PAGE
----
Manakin

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For the village, see Manakin-Sabot, Virginia.
Not to be confused with Manikin or Mannequin.
Manakins
Manacus candei1.jpg
Juvenile white-collared manakin
Scientific classification
Kingdom: Animalia
Phylum: Chordata
Class: Aves
Order: Passeriformes
Suborder: Tyranni
Family: Pipridae
Rafinesque, 1815
Species

Many, see text

Manakin (Pipridae) Area.svg
Manakin range

The manakins are a clade (Pipridae) of unique small suboscine passerine birds. The group contains some 60 species distributed through the American tropics. The name is from Middle Dutch mannekijn "little man" (also the source of the different bird name mannikin).[1]

Description[edit]

They range in size from 7 to 15 cm (2.8–6 in) and in weight from 8 to 30 g (0.28-1.1 oz). The genus Tyranneutes comprise the smallest manakins, the genus Antilophia are believed to be the largest (since the Schiffornis genus are no longer considered manakins). They are compact stubby birds with short tails, broad and rounded wings, and big heads. The bill is short and has a wide gap. Females and first-year males have dull green plumage; most species are sexually dichromatic in their plumage,[2] the males being mostly black with striking colours in patches,[3] and in some species having long, decorative tail or crown feathers or erectile throat feathers. In some species, males from two to four years old have a distinctive subadult plumage.[2]

The syrinx or "voicebox" is distinctive in manakins, setting them apart from the related families Cotingidae and Tyrannidae. Furthermore, it is so acutely variable within the group that genera and even species can be identified by the syrinx alone, unlike birds of most oscine families. The sounds made are whistles, trills, and buzzes.[2]

Distribution and habitat[edit]

Manakins occur from southern Mexico to northern Argentina, Paraguay, and southern Brazil, and on Trinidad and Tobago as well. They are highly arboreal and are almost exclusively forest and woodland birds. Most species live in humid tropical lowlands, with a few in dry forests, river forests,[2] and the subtropical Andes.[4] Some highland species have altitudinal migrations.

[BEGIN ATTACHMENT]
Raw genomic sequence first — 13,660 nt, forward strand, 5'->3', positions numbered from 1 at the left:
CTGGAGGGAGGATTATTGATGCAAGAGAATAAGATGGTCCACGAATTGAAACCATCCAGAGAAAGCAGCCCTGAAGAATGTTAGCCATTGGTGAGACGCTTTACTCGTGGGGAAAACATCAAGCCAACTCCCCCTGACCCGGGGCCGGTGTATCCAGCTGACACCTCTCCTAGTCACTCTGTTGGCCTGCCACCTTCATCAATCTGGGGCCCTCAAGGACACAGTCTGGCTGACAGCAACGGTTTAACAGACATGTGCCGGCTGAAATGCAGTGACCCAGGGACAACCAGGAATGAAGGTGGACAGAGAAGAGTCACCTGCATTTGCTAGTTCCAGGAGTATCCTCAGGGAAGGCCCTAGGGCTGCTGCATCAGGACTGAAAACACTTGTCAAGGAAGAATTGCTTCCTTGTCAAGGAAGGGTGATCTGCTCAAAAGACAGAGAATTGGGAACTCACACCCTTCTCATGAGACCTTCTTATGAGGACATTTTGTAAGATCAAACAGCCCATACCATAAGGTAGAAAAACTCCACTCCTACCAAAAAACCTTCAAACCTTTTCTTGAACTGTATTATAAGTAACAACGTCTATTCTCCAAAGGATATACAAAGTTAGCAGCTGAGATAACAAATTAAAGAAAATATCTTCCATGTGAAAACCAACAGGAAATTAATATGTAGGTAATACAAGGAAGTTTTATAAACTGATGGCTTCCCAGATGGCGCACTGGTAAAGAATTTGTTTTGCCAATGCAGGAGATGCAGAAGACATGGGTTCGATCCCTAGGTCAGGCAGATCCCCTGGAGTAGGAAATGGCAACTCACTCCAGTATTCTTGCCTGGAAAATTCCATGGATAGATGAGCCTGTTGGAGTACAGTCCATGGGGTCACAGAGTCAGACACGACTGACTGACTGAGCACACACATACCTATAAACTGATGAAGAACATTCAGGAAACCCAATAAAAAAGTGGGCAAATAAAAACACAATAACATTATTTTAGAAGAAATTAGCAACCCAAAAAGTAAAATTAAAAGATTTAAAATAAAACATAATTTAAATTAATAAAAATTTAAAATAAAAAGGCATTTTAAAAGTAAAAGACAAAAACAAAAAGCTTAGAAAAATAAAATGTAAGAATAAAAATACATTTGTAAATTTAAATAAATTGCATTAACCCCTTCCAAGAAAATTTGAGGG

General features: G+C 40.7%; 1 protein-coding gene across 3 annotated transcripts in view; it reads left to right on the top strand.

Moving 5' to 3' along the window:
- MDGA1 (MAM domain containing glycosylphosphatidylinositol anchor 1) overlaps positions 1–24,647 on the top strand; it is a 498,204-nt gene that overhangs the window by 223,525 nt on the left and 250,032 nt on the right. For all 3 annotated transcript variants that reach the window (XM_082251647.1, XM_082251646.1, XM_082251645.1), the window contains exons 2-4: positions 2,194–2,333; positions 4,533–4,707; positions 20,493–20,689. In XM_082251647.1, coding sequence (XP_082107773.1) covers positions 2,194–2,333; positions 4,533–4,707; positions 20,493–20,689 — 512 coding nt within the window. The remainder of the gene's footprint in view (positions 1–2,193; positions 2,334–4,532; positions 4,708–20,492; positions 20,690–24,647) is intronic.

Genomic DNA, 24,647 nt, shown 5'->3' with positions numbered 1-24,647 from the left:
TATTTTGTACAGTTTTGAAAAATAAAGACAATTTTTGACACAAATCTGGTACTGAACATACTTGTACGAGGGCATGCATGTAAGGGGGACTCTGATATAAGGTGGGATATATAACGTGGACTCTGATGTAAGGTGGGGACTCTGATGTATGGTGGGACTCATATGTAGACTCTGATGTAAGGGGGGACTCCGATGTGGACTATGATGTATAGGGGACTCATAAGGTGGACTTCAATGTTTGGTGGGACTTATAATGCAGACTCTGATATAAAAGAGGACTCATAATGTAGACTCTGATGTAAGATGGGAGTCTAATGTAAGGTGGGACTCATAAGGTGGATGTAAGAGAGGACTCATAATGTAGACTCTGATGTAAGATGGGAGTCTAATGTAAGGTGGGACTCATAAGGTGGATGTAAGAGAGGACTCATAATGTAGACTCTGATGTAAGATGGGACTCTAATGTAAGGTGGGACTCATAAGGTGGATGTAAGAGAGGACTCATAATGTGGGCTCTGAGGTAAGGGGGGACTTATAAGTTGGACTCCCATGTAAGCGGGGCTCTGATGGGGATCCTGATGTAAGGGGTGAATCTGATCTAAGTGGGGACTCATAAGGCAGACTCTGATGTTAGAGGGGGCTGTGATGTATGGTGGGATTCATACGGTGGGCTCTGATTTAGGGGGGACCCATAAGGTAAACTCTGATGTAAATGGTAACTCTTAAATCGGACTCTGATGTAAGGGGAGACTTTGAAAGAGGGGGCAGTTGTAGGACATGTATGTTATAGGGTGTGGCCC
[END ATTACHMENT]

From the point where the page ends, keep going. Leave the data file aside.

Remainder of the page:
Behaviour and ecology[edit]

Feeding[edit]

Manakins feed in the understorey on small fruit (but often remarkably large for the size of the bird[4]) including berries, and to a lesser degree, insects. Since they take fruit in flight as other species "hawk" for insects, they are believed to have evolved from insect-eating birds. Females have big territories from which they do not necessarily exclude other birds of their species, instead feeding somewhat socially. Males spend much of their time together at courtship sites, as described below. Manakins sometimes join mixed feeding flocks.[2]

Reproduction[edit]

Many manakin species have spectacular lekking courtship rituals, which are especially elaborate in the genera Pipra and Chiroxiphia. The members of the genera Machaeropterus and Manacus have heavily modified wing feathers, which they use to make buzzing and snapping sounds. Building of the nest (an open cup, generally low in vegetation), incubation for 18 to 21 days, and care of the young for 13 to 15 days are undertaken by the female alone, since most manakins do not form stable pairs. (The helmeted manakin does form pairs, but the male's contribution is limited to defending the territory.) The normal clutch is two eggs, which are buff or dull white, marked with brown.[2]

Lekking polygyny seems to have been a characteristic of the family's original ancestor, and the associated sexual selection led to an adaptive radiation in which relationships can be traced by similarities in displays. An evolutionary explanation connecting lekking to fruit-eating has been proposed.[2]

Species list[edit]

The members of the genus Schiffornis were previously placed in this family, but are now placed in Tityridae.[5]

Family Pipridae

References[edit]

  1. ^ New Oxford American Dictionary (2nd ed., 2005), p. 1032.
  2. ^ a b c d e f g Prum, Richard O.; Snow, David W. (2003). "Manakins". In Perrins, Christopher. The Firefly Encyclopedia of Birds. Firefly Books. pp. 434–437. ISBN 1-55297-777-3. 
  3. ^ Lanyon, Scott N. (1991). Forshaw, Joseph, ed. Encyclopaedia of Animals: Birds. London: Merehurst Press. pp. 167–168. ISBN 1-85391-186-0. 
  4. ^ a b Snow, D. W. (2004). Family Pipridae (Manakins). Pp. 110-169 in: del Hoyo, J., Elliott, A., & Christie, D. A. eds (2004). Handbook of the Birds of the World. Vol. 9. Cotingas to Pipits and Wagtails. Lynx Edicions, Barcelona. ISBN 84-87334-69-5
  5. ^ a b Remsen, J. V., Jr., C. D. Cadena, A. Jaramillo, M. Nores, J. F. Pacheco, M. B. Robbins, T. S. Schulenberg, F. G. Stiles, D. F. Stotz, & K. J. Zimmer. 2007. A classification of the bird species of South America. American Ornithologists' Union. Accessed 12 December 2007.

External links[edit]